4. Thanks, this is good advice. I have actually driven around northern Thailand before, using I guess a semi-automatic scooter, but it was in Khorat countryside and nobody but Tuk-Tuks around--pretty safe. True, I might not be able to handle city traffic. But it should not be a big deal--I've driven in south Europe's small towns with a automatic clutch scooter without too much of a problem, and I haven't fallen down once. Also I question whether medical treatment is as expensive as in the US--this does not sound true. Posting from southern Europe at the moment, which has a GDP per capita at least twice that of Thailand, medical expenses are about one-fifth the US price--European socialism at work? Don't know. But perhaps the key is "can be as expensive". I suppose if you have to be Medivaced to Bangkok, then yes it would be as expensive as in the USA, since helicopters are probably even more expensive to run in Thailand per hour than in the USA (due to maintenance issues). However, why a ordinarily simple motorcycle accident presumably involving a broken bone or torn ligament or two would require somebody to be Medivaced to Bangkok, or even as opposed to just killing you outright, I will leave to your imagination. Your morbid imagination. Anybody who dwells on those thoughts probably should not be on a bike of any sort, including a bicycle. Heck crossing the road here in southern Europe on foot can be a challenge, as nobody pays attention to stop signs.

    But my question for this thread: Honda Wave (Innova here in Europe) is autoclutch--why? What is autoclutch? As opposed to full manual transmission? Also this Tiger CX 135, which looks perfect for me--why autoclutch? Looks to my eye same as any manual motorcycle--but I don't know. The scooter I drove in Khorat region was like this: open frame (step through), then with the left foot you pushed down (or pulled up, I don't remember now, it's been a few years) every time you wanted to change gears. No clutch on the left hand handlebar. To slow down you had to downshift first; also to turn a corner. Is this autoclutch? Semi-automatic? BTW girls and old women were driving this kind of scooter--without any problems. I figured, if they can do it, so can I. But maybe they know how to drive on the wrong side of the road--I admit that is difficult for me to remember.

    I look forward to riding in Thailand again someday. Hopefully without being Medivaced. Or bitten by a king cobra. Or tricked by some scamming but cute girl. Well maybe not the last one... some risks in life you should not try to avoid!
  5. Yes those are 'semi auto' machines.

    Full auto would mean twist and go like the CVT or other full auto boxes on some bikes / scooters.. Those you describe have a foot operated clutch (well 2 actually another one to pull away) which engages as part of changing gear.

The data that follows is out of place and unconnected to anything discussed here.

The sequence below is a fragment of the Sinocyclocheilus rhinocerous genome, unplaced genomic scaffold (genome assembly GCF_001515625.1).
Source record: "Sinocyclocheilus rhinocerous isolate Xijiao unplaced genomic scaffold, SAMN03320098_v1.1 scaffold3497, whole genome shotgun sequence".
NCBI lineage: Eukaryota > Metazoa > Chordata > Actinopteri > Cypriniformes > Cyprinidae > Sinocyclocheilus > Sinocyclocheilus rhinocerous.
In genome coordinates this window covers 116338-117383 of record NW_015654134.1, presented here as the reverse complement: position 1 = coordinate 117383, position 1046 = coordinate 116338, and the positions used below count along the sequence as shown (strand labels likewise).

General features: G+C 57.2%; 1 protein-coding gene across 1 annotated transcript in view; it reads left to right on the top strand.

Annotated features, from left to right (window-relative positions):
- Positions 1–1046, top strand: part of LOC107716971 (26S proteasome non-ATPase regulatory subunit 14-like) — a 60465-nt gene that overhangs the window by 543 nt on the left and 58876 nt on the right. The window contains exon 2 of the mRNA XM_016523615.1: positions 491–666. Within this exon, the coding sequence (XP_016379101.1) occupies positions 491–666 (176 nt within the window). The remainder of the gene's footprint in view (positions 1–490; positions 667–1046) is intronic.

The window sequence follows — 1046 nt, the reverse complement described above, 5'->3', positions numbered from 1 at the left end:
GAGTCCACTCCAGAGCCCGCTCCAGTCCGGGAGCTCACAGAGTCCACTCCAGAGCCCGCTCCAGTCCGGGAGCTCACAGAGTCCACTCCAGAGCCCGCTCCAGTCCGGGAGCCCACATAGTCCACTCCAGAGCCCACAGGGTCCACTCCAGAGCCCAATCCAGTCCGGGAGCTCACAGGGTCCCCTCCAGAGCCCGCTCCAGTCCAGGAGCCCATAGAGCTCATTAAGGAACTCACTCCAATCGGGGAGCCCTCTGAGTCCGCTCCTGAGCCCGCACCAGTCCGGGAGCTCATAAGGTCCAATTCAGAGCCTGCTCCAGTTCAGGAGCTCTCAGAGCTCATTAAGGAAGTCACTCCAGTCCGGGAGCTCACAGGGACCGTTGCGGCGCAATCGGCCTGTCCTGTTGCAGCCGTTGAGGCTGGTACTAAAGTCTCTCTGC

6. as ong as someone asked noob question allready, let me continue doing this (something reminds me that i was asking that) is it right that in thailand you cannot register old bike to your name due to their new eurosomething emission regulations? or its truth only about imported bikes? i mean how do you buy old bike here in los? just with prission from owner (i mean i forgot how to call that piece of paper)
  7. I might be wrong, but when my mind serves me well, the CX135 has manual (4 speed only) transmission.
  8. Thats correct the CX135 has 4 gears and autoclutch .
    Don't get confused between automatic transmission and auto transmission will let you ride without changing any gears...autoclutch you still have gears but you don't have a clutch lever to press when changing the gear .

  9. thanks Captain! going to find a djebel then
  10. I don't claim to have the best understanding of motorcycle mecanics, so I went back to the shop, they have one on display here in Chiang Sean. So, please enlighten me, in my opinion it's manual transmission.

    Foot brake
    Clutch lever :confused::confused::confused:
  11. dont know whether its clutch lever on second photo, but on the first one is rear foot brake, pedal on the right side is allways a foot brake, if there is aint nothing on left side then there on bike is automatic transmission, and that lever that you called clutch, is brakes (i mean bike have both foot and hand brakes for rear wheel)
  12. Yep, looks like this one has a manual clutch and manual gear...could have been an older model or special request.

Share This Page